While these days we may find the term used fairly generally—as it is in this exhibition—Burn’s identification of Australian artists working in the field is very thin. He cites just two artists, Paul Partos, and the then New York based Robert Jacks (neither of whom are included in this exhibition). However, Burns is also somewhat hesitant to define their work as strictly conceptual. While noting that Jacks has ‘moved beyond painting into conceptualised presentations of numerical systems and serial techniques’, he goes on to point out that ‘such art is closer to a kind of process art than it is to a stricter definition of conceptual art’.

Although quite a range of artists and artworks are usually included under the general heading of ‘conceptual art’, it needs to be remembered that the definitional boundaries were hotly contested. Even Sol LeWitt, whose ‘Paragraphs on Conceptual Art’ from 1967 is so often used to provide a basic definition (as it is in the catalogue for this exhibition), could be treated as not quite pure enough for inclusion. For example, as Donald Karshan wrote in his notes in support of the seminal ‘Conceptual Art and Conceptual Aspects’ exhibition at the New York Cultural Centre in 1970: ‘The earlier version of a conceptual kind of art—such as Sol LeWitt’s and Donald Judd’s—was actually a non-expressionist system by which to build sculpture. And while this work is historically significant, and was probably necessary for the emergence of the work under discussion, it should not be confused with being the same’ (a copy of this brief essay, ‘The Seventies: Post-Object Art’ is among the materials Rooney has donated to the NGV).

Of course, Burn, along with Mel Ramsden and Roger Cutforth provide a key focus for this exhibition, not least because of the role they played in being early exhibitors of conceptual art at Pinacotheca, the Melbourne gallery where most of the Australian conceptual work in this exhibition was first shown. Key works from the NGV’s collection, such as Burn’s Mirror Piece (1967) and Ramsden’s Secret Painting (1967–68) (both acquired in 1972), provide something of a solid anchor for the selection of Rooney’s work and the pieces by his Pinacotheca contemporaries, Dale Hickey, Ti Parks and Simon Klose.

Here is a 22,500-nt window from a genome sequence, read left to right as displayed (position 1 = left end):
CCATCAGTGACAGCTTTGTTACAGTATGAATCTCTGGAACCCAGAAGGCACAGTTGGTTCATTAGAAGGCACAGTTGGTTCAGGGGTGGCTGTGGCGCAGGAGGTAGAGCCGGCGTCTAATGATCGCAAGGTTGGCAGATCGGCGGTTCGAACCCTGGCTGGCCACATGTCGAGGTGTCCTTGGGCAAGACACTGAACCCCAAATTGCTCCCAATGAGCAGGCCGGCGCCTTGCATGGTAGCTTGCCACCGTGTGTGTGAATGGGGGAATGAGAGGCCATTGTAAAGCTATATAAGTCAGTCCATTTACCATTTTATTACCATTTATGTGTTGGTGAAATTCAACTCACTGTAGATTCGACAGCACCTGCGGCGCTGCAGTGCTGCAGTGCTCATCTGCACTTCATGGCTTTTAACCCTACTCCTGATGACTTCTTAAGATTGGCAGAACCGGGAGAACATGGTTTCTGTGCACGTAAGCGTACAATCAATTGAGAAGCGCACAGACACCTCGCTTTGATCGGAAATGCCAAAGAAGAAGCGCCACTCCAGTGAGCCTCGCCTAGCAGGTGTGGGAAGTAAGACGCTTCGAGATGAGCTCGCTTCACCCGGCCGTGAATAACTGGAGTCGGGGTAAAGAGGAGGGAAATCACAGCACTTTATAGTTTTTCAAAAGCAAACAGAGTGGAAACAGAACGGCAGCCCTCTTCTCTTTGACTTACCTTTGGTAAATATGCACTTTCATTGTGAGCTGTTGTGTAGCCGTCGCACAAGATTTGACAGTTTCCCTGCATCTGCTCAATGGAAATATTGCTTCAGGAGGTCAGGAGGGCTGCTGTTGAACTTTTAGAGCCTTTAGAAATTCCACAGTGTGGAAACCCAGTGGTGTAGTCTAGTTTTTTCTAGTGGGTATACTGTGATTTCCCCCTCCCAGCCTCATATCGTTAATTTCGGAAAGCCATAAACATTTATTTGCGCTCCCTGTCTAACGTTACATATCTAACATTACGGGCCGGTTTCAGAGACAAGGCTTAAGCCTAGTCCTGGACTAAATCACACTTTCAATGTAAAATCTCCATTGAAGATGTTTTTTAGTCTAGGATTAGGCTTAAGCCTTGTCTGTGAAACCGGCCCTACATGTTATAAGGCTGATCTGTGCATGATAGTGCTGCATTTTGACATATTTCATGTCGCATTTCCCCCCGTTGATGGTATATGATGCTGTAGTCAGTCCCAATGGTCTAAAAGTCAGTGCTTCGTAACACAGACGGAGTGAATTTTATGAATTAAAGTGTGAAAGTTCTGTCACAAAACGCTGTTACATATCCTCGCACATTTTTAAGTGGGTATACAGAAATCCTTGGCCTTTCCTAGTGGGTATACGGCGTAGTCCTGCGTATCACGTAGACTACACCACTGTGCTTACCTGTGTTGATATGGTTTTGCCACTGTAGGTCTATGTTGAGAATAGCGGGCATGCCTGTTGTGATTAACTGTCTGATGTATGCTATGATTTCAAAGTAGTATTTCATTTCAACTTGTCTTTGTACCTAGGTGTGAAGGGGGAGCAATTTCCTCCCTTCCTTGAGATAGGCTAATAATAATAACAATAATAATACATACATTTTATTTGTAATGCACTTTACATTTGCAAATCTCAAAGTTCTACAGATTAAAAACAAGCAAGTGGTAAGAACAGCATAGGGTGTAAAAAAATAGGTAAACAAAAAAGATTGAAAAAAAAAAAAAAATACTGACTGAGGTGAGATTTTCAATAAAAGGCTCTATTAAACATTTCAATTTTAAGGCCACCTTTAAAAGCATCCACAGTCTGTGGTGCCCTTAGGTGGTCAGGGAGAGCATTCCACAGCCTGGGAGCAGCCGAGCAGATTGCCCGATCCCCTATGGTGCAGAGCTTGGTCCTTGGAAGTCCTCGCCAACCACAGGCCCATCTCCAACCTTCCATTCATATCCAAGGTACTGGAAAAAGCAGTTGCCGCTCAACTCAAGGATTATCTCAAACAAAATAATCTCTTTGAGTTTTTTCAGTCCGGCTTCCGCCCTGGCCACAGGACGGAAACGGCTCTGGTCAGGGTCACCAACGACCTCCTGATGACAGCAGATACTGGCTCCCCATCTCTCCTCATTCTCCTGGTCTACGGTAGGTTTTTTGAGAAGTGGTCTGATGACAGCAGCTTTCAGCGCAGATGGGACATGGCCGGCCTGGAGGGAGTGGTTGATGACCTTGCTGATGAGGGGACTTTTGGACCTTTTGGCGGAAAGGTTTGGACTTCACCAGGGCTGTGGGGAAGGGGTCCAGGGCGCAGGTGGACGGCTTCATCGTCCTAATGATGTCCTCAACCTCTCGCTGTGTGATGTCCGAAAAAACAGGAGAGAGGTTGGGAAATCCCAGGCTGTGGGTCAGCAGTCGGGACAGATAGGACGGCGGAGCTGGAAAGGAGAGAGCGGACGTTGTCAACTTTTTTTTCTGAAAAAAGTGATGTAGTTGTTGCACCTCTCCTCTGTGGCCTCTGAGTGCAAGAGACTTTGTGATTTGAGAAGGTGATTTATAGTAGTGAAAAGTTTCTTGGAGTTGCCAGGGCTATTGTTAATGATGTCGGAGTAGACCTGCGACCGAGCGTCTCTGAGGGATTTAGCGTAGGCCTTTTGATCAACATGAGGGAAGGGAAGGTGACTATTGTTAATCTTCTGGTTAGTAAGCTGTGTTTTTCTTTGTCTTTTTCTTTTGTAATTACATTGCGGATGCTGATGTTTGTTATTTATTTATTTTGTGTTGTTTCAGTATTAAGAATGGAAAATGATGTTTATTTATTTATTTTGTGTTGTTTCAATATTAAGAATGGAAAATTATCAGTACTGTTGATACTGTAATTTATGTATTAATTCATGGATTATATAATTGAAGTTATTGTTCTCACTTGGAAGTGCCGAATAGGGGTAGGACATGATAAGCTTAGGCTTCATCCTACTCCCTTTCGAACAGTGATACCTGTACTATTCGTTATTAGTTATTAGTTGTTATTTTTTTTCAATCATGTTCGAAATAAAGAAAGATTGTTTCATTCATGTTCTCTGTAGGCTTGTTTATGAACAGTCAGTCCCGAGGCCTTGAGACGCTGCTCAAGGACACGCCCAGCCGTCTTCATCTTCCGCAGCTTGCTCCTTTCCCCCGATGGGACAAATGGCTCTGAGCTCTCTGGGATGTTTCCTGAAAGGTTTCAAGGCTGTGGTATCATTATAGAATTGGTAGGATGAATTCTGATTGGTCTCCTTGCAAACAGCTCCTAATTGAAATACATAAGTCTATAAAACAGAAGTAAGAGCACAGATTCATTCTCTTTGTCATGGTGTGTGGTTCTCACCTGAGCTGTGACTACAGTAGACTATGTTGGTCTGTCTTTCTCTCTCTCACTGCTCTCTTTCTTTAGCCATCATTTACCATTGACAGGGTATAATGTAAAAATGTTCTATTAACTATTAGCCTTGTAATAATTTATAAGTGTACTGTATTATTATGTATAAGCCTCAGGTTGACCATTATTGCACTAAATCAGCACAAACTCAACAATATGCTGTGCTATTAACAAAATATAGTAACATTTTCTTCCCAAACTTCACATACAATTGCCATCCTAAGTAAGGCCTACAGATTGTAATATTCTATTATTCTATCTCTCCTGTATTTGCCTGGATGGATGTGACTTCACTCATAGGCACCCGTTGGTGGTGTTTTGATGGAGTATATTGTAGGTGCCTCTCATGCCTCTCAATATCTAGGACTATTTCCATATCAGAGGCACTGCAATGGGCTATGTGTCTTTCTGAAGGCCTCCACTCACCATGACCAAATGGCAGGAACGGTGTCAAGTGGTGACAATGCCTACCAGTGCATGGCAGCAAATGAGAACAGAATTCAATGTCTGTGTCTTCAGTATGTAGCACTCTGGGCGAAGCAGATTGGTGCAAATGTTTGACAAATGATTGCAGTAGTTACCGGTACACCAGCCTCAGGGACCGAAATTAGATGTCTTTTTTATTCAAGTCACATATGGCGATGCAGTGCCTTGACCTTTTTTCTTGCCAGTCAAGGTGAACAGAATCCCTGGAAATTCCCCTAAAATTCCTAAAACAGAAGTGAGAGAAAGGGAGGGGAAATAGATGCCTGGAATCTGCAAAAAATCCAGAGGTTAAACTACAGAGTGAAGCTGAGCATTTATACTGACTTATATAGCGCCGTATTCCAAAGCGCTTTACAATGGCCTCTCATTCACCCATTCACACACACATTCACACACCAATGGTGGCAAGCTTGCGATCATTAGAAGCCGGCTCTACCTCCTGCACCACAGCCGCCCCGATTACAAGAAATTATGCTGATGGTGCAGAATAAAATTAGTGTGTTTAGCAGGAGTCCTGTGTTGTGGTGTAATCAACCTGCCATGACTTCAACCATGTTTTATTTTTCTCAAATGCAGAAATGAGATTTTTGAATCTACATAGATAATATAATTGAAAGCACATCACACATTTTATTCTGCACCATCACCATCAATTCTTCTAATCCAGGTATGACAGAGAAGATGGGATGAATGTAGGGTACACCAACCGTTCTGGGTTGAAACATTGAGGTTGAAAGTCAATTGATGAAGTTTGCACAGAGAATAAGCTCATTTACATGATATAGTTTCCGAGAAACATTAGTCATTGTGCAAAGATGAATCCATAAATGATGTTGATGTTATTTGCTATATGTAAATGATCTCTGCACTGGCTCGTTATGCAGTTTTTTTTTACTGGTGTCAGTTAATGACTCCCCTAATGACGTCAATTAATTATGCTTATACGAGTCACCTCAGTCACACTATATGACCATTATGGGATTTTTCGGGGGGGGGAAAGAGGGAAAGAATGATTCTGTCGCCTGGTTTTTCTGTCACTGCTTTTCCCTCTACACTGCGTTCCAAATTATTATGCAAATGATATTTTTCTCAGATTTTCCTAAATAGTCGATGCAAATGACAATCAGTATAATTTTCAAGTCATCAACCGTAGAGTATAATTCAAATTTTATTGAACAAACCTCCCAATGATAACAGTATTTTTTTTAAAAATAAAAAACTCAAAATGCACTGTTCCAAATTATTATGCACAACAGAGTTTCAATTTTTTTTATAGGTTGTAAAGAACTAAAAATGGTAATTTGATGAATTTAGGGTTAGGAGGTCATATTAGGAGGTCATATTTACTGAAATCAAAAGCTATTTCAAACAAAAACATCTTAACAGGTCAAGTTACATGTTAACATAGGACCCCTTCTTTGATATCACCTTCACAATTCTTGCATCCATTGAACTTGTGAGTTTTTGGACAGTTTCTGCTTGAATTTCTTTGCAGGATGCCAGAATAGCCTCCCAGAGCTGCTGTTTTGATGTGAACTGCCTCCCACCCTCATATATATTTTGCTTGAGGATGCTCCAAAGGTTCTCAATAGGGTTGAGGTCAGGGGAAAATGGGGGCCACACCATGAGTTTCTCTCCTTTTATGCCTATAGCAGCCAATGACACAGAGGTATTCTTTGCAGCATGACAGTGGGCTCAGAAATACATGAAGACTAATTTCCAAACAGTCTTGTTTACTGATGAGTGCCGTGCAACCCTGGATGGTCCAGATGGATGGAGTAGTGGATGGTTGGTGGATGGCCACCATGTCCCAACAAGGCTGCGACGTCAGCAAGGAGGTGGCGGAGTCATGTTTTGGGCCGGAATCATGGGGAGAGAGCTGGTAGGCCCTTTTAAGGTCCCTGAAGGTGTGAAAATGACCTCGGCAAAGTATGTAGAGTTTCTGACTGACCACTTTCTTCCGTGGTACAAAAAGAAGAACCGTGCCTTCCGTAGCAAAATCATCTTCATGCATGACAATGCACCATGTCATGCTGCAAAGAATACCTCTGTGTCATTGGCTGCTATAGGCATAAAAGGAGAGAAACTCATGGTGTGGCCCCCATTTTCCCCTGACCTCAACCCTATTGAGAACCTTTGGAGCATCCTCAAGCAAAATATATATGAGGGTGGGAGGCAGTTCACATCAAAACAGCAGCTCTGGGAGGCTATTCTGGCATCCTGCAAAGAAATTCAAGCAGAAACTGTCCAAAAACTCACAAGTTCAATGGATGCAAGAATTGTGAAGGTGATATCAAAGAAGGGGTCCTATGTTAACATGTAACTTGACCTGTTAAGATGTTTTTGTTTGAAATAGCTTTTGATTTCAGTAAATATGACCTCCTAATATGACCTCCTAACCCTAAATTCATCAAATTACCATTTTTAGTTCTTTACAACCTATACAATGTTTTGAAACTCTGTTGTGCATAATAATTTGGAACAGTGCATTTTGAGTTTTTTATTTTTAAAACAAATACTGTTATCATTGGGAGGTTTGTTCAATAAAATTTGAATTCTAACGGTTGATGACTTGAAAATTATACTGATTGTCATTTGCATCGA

While this exhibition is given a clear focus by the selection of work and other material donated by Rooney, it also seems to open up scope for a wider consideration of the way that conceptual and related art practices developed within Australia. Of course, the inquisitive collecting habits of artists such as Rooney clearly played a role in providing a focus for discussion of new ideas. Certainly, a lot of the serial photographic works seem to owe something of a debt to the seminal artist’s books of Ed Ruscha collected by Rooney. But while Rooney stayed put, and built his connections through mail order or the exchange of letters and postcards, other artists were much more mobile. And perhaps, with conceptual art, unlike painting, it is possible that there was not really that much difference between experiencing work ‘in reproduction’ rather than in ‘the original’ (given that so much of the work seemed to exist only in the former state, rather than the latter). In fact, this exhibition seems to make a virtue out of Rooney’s ‘stay at home’ approach to contemporary art, although I’m far from convinced that anything particularly ‘local’ emerges from this.

In addition to the opportunity to see an interesting group of early Australian conceptual experiments, the exhibition offered a rare opportunity to examine a good selection of early artist’s publications and conceptual pieces. Rooney’s ‘day job’ in various book stores during the ’60s and ’70s no doubt fuelled and facilitated his collecting, and certainly until the establishment of Printed Matter in New York in 1976, the distribution of artist’s publications was fairly erratic. It is an important area which has often not been given the attention it deserves—with access to such work in library collections often being better than in art galleries. Unlike other areas where digital images seem to offer a poor substitute to the work itself, the fragile nature of much of the (often rare) ephemeral work produced during this period is now being offered a productive second life through digitalisation. Rooney himself has recognised the possibilities here, with the inclusion of a suite of new video works that reprise earlier photographic sequences, with the addition of his own musical sound tracks. Oddly, these pieces don’t seem particularly new—or innovative—but are clouded with a strange shadow of nostalgia. 

notes: 

‘Endless Present: Robert Rooney and Conceptual Art’, National Gallery of Victoria, 12 November 2010 –  27 March 2011.

 

Peter Anderson is a free-lance writer based in Melbourne.